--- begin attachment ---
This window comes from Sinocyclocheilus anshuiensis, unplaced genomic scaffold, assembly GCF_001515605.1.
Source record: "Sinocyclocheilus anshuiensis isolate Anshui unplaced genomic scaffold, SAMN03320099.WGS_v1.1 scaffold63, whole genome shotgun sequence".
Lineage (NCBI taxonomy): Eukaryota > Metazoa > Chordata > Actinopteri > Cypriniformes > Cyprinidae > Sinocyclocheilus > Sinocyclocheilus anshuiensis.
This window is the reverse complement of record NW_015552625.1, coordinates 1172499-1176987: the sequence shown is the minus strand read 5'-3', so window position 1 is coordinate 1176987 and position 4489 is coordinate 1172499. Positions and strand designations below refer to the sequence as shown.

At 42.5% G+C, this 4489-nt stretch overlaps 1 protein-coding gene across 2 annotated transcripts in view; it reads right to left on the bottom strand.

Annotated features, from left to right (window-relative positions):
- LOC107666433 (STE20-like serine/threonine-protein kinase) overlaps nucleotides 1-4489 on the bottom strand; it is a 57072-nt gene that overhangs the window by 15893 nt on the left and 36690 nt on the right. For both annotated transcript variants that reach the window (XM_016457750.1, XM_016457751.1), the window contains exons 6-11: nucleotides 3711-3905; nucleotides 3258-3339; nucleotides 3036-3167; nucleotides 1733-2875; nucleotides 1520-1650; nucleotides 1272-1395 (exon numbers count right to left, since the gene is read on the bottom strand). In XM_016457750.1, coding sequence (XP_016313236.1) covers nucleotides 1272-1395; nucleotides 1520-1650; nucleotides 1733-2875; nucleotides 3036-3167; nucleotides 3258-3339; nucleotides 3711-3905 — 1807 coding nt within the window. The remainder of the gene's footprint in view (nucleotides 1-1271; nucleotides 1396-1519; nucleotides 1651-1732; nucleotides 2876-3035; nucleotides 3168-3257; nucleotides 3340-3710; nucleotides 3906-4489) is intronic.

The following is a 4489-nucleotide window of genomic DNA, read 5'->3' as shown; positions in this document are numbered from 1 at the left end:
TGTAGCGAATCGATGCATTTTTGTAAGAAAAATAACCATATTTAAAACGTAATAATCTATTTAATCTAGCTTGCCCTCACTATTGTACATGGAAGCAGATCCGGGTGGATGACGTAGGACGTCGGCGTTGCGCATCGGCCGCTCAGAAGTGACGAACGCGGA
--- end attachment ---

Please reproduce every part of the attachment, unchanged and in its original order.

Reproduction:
This window comes from Sinocyclocheilus anshuiensis, unplaced genomic scaffold, assembly GCF_001515605.1.
Source record: "Sinocyclocheilus anshuiensis isolate Anshui unplaced genomic scaffold, SAMN03320099.WGS_v1.1 scaffold63, whole genome shotgun sequence".
Lineage (NCBI taxonomy): Eukaryota > Metazoa > Chordata > Actinopteri > Cypriniformes > Cyprinidae > Sinocyclocheilus > Sinocyclocheilus anshuiensis.
This window is the reverse complement of record NW_015552625.1, coordinates 1172499-1176987: the sequence shown is the minus strand read 5'-3', so window position 1 is coordinate 1176987 and position 4489 is coordinate 1172499. Positions and strand designations below refer to the sequence as shown.

At 42.5% G+C, this 4489-nt stretch overlaps 1 protein-coding gene across 2 annotated transcripts in view; it reads right to left on the bottom strand.

Annotated features, from left to right (window-relative positions):
- LOC107666433 (STE20-like serine/threonine-protein kinase) overlaps nucleotides 1-4489 on the bottom strand; it is a 57072-nt gene that overhangs the window by 15893 nt on the left and 36690 nt on the right. For both annotated transcript variants that reach the window (XM_016457750.1, XM_016457751.1), the window contains exons 6-11: nucleotides 3711-3905; nucleotides 3258-3339; nucleotides 3036-3167; nucleotides 1733-2875; nucleotides 1520-1650; nucleotides 1272-1395 (exon numbers count right to left, since the gene is read on the bottom strand). In XM_016457750.1, coding sequence (XP_016313236.1) covers nucleotides 1272-1395; nucleotides 1520-1650; nucleotides 1733-2875; nucleotides 3036-3167; nucleotides 3258-3339; nucleotides 3711-3905 — 1807 coding nt within the window. The remainder of the gene's footprint in view (nucleotides 1-1271; nucleotides 1396-1519; nucleotides 1651-1732; nucleotides 2876-3035; nucleotides 3168-3257; nucleotides 3340-3710; nucleotides 3906-4489) is intronic.

The following is a 4489-nucleotide window of genomic DNA, read 5'->3' as shown; positions in this document are numbered from 1 at the left end:
TGTAGCGAATCGATGCATTTTTGTAAGAAAAATAACCATATTTAAAACGTAATAATCTATTTAATCTAGCTTGCCCTCACTATTGTACATGGAAGCAGATCCGGGTGGATGACGTAGGACGTCGGCGTTGCGCATCGGCCGCTCAGAAGTGACGAACGCGGA